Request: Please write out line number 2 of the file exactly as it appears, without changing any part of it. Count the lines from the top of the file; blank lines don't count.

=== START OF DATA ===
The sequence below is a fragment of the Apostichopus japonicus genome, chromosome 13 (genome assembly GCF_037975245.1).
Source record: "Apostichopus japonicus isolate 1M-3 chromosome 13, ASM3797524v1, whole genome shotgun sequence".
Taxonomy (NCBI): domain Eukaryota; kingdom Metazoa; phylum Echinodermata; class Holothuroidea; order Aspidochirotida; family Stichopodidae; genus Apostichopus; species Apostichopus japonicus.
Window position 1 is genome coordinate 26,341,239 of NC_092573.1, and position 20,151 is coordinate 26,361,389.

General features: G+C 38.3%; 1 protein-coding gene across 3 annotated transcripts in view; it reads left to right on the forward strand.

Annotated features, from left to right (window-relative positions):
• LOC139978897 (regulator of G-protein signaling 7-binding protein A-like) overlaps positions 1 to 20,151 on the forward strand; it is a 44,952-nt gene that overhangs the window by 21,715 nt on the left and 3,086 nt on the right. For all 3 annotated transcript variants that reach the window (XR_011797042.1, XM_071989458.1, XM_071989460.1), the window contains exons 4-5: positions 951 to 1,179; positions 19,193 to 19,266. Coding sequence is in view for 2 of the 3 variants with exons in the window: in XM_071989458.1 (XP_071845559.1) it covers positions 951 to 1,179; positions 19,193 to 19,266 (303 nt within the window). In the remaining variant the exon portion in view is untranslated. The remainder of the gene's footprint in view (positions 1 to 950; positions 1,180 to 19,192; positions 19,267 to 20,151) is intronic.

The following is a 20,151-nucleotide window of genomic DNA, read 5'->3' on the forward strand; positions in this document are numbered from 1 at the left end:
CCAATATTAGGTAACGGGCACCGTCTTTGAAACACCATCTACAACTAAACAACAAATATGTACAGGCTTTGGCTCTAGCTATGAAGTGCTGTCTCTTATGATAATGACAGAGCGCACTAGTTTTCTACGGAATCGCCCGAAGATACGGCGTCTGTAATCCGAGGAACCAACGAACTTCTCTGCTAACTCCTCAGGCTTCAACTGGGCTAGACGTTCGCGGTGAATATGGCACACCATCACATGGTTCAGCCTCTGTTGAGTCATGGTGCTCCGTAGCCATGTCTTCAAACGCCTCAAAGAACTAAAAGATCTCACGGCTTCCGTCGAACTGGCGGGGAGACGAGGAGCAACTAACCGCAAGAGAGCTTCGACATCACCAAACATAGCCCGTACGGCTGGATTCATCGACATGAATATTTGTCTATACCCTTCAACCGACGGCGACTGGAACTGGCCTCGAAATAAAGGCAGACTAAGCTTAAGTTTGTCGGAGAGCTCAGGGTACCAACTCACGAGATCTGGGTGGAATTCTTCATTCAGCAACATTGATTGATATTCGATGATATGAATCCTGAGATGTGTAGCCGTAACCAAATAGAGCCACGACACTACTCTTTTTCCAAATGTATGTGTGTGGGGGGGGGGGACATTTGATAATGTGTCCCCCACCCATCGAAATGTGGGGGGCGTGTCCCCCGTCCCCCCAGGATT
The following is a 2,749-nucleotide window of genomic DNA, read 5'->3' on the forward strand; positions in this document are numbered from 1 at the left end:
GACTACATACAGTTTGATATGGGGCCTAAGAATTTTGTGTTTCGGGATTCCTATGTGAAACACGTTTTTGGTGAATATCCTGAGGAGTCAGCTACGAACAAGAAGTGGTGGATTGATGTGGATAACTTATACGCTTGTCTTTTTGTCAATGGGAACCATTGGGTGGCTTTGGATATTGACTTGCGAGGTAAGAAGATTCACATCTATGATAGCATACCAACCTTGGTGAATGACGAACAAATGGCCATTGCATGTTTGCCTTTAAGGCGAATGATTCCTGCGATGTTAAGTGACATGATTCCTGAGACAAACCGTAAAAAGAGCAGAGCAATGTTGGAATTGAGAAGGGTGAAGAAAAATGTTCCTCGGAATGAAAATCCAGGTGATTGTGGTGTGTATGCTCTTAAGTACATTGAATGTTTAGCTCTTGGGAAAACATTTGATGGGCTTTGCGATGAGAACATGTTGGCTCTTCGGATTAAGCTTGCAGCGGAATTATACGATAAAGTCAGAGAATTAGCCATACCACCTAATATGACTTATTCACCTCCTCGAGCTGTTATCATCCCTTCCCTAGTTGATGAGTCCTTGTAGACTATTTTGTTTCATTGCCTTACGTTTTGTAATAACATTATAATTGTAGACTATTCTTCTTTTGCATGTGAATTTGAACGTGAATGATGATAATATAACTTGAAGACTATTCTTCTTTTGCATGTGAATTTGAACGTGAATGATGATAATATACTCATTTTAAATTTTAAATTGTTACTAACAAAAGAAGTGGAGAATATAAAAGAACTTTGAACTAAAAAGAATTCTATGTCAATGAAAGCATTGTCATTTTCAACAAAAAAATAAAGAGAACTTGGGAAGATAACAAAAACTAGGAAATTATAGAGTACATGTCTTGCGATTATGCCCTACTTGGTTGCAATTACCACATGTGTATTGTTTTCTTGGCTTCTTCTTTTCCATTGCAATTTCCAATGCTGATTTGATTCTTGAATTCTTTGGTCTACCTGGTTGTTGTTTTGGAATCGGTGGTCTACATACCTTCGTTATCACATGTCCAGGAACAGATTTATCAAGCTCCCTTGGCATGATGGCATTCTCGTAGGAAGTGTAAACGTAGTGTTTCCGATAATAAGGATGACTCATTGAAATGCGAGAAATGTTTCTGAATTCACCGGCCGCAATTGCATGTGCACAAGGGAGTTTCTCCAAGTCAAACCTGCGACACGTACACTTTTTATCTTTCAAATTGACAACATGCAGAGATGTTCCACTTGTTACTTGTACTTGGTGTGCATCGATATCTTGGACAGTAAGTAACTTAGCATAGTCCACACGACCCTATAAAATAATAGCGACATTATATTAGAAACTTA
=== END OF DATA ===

Source record: "Apostichopus japonicus isolate 1M-3 chromosome 13, ASM3797524v1, whole genome shotgun sequence".